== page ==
In the past 6 months Gemini has reported on breaches of 5 restaurant services companies that resulted in compromised payment cards offered for sale in the dark web. These breaches exposed approximately 343,000 compromised payment cards and affected 70 restaurants out of the more than 900 restaurants downstream from the platforms. Their median prices ranged from $5-$10 depending on the breached restaurant service company, and they primarily affected US-based banks.
All 5 companies offer online ordering through centralized platforms. These services operate according to two different models. The first model is a third-party service that the restaurant uses as its own infrastructure for placing orders. These platforms are offered alongside physical restaurant point-of-sale (POS) solutions. The second model is a third-party service that operates as an additional option to complement the restaurant’s infrastructure, like regional versions of popular services such as Grubhub and DoorDash.

Gemini observed 3 restaurant services companies operating under the first model. They operate alongside POS systems and basically centralize the function of online ordering, but decentralize the transaction processing. The order and payment card information is entered via the restaurant’s portal, which is hosted on the service provider’s domain. Once completed, the order and payment card details are forwarded to the restaurant for acceptance and processing via the restaurant’s POS system, which results in a CNP transaction using the restaurant’s merchant information.

The other two online ordering service providers take the online order, collect the payment information, and process the transaction on their own system utilizing their own Merchant Name and Merchant ID (MID). This is the more common model seen in use by restaurant ordering and delivery service providers such as DoorDash and Grubhub.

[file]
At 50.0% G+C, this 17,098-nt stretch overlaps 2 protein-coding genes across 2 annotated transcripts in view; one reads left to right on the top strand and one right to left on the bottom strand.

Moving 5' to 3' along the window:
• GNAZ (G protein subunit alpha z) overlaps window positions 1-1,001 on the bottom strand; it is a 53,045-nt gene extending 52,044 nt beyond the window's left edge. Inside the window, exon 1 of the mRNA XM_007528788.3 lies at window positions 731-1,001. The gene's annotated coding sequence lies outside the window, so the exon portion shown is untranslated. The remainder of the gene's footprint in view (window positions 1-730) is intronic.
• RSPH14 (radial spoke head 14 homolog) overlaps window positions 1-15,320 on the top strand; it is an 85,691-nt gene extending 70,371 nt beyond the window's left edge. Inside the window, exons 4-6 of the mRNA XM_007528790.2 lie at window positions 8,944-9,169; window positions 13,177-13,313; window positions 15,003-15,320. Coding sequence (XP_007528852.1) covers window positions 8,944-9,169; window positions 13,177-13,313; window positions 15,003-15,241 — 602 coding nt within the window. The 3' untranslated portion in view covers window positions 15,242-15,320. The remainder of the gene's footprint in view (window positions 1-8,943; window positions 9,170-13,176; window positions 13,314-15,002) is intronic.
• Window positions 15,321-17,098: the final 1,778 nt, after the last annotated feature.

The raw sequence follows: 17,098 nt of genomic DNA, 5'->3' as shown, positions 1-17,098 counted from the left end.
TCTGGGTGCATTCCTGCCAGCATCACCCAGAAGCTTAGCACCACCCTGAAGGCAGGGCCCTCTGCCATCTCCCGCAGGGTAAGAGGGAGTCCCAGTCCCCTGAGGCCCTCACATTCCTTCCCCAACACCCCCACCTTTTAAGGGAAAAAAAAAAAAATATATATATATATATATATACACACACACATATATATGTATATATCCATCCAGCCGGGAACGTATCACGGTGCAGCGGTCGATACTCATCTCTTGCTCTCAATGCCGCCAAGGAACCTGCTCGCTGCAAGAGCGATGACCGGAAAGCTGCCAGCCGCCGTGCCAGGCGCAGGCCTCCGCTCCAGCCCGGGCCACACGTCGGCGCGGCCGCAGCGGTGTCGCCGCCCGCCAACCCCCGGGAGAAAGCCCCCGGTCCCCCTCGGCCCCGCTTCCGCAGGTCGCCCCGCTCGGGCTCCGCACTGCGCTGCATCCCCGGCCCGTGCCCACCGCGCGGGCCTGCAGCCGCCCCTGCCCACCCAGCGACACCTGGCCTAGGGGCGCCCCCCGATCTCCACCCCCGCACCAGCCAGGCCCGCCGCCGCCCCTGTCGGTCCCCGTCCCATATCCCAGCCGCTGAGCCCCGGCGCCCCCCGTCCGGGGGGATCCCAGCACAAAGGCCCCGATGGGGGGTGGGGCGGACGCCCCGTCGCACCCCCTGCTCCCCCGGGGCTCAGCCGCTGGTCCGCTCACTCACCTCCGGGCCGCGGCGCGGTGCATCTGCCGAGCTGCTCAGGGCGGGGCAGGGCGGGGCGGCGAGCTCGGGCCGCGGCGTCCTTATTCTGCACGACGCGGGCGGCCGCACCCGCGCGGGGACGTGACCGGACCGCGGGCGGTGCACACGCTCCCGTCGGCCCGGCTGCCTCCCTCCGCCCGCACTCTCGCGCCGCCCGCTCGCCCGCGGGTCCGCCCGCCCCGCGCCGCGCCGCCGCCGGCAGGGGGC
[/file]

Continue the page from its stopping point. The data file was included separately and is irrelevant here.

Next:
Key Findings

  • ¬†In the past 6 months Gemini has reported on breaches of 5 restaurant services companies that offer online ordering through centralized platforms. This has led to the exposure of approximately 343,000 payment cards.
  • These services include MenuSifu, E-Dining Express, Easy Ordering, Food Dudes Delivery, and Grabull, which operate on two distinct models but all allow cybercriminals access to payment card transactions from customers ordering from participating restaurants in the event of a breach. Gemini found exposure related to orders at 70 restaurants, although over 900 restaurants were downstream from the platforms.
  • As can be seen across all five restaurant service providers, there is a tendency for geographic concentration in the vicinity of the service providers‚Äô headquarters. The breaches affected most regions of the United States, although the highest concentrations were in New England and the Midwest.
  • Attacks such as these are appealing because breaching a single website can compromise transactions at dozens of restaurants. Due to the lucrative nature of successful breaches of online ordering platforms, cybercriminals are likely to continue attacking these merchants.

Editor’s Note: This post was an excerpt of a full report by Gemini Advisory. To read the entire analysis, click here to view the full report.

The post Breached Online Ordering Platforms Expose Dozens of Restaurants appeared first on Recorded Future.

The Business of Fraud: Deepfakes, Fraud’s Next Frontier

Insikt Group

Editor’s Note: The following post is an excerpt of a full report. To read the entire analysis, click here to download the report as a PDF.